Understanding The Moment
pulling down the "institution"
On Mondays I always seem to be emptied out, after writing my American Thinker oped over the weekend. I read the usual stuff and my mind is a blur.
For instance I read a Quillette piece reviewing a book about the Trumpists, how they “support incoherent policy initiatives, offer incongruous facts and figures, and believe contradictory ideologies.”
Pleas for unity are often quickly drowned out in a roar of spite, and the body politic is groaning beneath rampant election denial, insurrectionary fervor, threats of violence, a proliferation of firearms, and general disenchantment with the whole idea of self-government.
Well, yes, of course. What would they know about the wise and coherent policy coming from the policy elites, with their carefully researched facts and figures and consistent ideology!
Then there’s piece in Unherd about the Left in Britain, trying to identify the Left. The writer, Richard Bourke, waffles around, first limiting the Left to “French, German, British and American politics,” and then noting its importance in the universities, and then noting the decline of the soft left since the end of the 1970s and the end of the hard left with the collapse of communism in 1991. So it has revived itself on the cultural side with obsessions about “‘inequities’ in race and gender” and on the political side “concerned with public sector funding.”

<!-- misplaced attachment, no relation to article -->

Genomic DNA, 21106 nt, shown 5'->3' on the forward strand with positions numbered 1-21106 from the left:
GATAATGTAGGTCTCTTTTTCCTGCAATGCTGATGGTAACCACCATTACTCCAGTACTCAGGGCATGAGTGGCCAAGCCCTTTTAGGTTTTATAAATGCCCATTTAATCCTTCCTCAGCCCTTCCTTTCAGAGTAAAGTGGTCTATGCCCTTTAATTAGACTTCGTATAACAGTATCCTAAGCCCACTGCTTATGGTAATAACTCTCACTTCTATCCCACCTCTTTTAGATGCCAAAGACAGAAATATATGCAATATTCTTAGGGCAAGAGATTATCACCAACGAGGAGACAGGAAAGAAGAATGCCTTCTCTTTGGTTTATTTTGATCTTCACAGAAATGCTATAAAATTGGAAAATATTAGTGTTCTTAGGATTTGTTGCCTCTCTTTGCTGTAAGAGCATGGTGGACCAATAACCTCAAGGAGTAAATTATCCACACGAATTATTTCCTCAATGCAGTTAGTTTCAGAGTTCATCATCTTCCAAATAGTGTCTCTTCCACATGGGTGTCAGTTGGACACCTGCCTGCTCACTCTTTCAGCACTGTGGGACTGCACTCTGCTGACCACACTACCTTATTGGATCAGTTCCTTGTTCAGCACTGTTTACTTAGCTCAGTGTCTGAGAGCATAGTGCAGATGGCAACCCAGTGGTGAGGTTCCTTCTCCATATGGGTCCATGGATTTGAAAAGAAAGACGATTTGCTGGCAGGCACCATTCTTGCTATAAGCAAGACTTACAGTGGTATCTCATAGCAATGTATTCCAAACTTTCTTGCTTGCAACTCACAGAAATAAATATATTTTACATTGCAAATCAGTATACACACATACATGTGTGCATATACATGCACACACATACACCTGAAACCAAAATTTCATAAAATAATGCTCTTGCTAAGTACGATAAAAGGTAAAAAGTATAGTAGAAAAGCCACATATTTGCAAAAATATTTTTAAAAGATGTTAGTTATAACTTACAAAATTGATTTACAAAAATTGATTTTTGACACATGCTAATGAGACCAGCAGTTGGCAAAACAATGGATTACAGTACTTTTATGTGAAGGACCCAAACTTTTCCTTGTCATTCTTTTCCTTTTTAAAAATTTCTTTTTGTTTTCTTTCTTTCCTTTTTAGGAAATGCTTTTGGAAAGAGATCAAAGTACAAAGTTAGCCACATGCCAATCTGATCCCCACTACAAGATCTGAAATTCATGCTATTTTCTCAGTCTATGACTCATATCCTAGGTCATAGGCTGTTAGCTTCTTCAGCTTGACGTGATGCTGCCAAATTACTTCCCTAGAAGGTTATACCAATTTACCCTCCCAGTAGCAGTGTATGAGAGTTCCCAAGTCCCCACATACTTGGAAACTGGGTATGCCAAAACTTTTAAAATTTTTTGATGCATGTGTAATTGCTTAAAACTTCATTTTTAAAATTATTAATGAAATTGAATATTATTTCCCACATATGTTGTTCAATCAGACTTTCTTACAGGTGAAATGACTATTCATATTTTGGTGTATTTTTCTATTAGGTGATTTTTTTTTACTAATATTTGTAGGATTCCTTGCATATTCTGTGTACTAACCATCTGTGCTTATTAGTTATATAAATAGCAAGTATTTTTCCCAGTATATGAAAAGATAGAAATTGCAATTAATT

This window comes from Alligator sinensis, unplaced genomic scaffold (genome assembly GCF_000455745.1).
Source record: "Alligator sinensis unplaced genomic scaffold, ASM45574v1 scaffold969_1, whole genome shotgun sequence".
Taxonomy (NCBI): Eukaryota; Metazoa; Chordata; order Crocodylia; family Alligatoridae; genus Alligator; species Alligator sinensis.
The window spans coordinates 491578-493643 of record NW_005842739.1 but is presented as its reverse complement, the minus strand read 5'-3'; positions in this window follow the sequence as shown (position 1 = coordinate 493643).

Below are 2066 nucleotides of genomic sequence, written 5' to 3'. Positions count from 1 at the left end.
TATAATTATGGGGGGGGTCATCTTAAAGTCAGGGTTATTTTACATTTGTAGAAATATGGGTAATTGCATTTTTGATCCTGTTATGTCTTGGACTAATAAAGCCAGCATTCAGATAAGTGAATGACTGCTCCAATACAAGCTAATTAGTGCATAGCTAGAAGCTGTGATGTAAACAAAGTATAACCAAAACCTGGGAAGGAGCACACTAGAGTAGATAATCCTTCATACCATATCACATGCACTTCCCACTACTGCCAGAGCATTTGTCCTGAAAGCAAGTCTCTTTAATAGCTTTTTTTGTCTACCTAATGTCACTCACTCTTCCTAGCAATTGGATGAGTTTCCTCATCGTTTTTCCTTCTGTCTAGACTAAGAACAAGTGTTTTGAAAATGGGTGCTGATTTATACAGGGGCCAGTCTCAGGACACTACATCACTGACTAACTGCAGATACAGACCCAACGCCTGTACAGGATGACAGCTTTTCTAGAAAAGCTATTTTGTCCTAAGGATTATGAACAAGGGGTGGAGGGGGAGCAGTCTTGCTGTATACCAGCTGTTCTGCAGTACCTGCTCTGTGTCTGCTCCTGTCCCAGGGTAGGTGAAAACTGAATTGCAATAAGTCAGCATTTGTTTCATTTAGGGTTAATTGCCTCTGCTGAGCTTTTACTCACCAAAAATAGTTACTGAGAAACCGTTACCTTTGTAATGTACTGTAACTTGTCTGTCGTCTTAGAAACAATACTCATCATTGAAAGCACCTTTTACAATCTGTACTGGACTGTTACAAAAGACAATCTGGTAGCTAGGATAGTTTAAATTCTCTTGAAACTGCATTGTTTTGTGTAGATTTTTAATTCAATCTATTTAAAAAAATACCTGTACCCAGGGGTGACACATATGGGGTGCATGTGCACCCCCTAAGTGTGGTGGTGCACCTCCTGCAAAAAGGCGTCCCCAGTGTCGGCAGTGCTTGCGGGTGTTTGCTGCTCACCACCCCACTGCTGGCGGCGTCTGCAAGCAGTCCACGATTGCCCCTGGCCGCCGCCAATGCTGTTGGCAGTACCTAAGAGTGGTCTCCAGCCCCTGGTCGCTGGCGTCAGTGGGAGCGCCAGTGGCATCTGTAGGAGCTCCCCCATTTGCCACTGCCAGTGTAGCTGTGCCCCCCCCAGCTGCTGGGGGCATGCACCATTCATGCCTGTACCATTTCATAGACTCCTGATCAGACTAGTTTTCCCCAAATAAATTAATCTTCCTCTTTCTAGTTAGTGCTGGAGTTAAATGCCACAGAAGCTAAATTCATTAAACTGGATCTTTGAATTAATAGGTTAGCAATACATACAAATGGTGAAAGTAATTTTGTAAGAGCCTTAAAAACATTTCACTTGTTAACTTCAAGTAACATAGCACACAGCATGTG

All very unsatisfying. But then I read Richard A. Tucker at Epoch Times. The question is, he writes, about whether the “present system whereby representative democracy persists as a mere veneer” or will we see “the swamp… truly drained, the administrative state gutted, the agencies disempowered.”
We live under a “system of administrative despotism” that includes
not just Dwight Eisenhower’s military-industrial complex but also a tech-and-censorship industrial complex that seeks full control over domestic life too, including commerce and culture.
Now we’re talking.
Then came 2016 and Trump.
Much to his amazement, and to the shock of myriad people he appointed, the entrenched machinery of D.C. control worked daily and hourly to thwart his every effort to drain the swamp.
Here’s another word for deep state or swamp: “institutionalist.” and New York Times Jamelle Bouie uses the word in describing the new Speaker of the House.
Mike Johnson is neither a moderate nor an institutionalist. Just the opposite. A protégé of Jordan’s, he comes, as you have doubtless heard, from the far-right, anti-institutionalist wing of the congressional Republican Party.
Says Tucker: “Are you getting the hint here?”
Institutionalist is a synonym for moderate, mainstream, and works and plays well with established state interests. Such a person is a defender of the institutions that exist. An anti-institutionalist in this context means someone who doesn’t obey the rules, doesn’t respect the corrupt system, doesn’t defer to the real rulers of the D.C., and is determined to make fundamental change.
So now we know where we are: “the people versus Goliath the institution.”
Thanks Mr. Tucker. I needed that.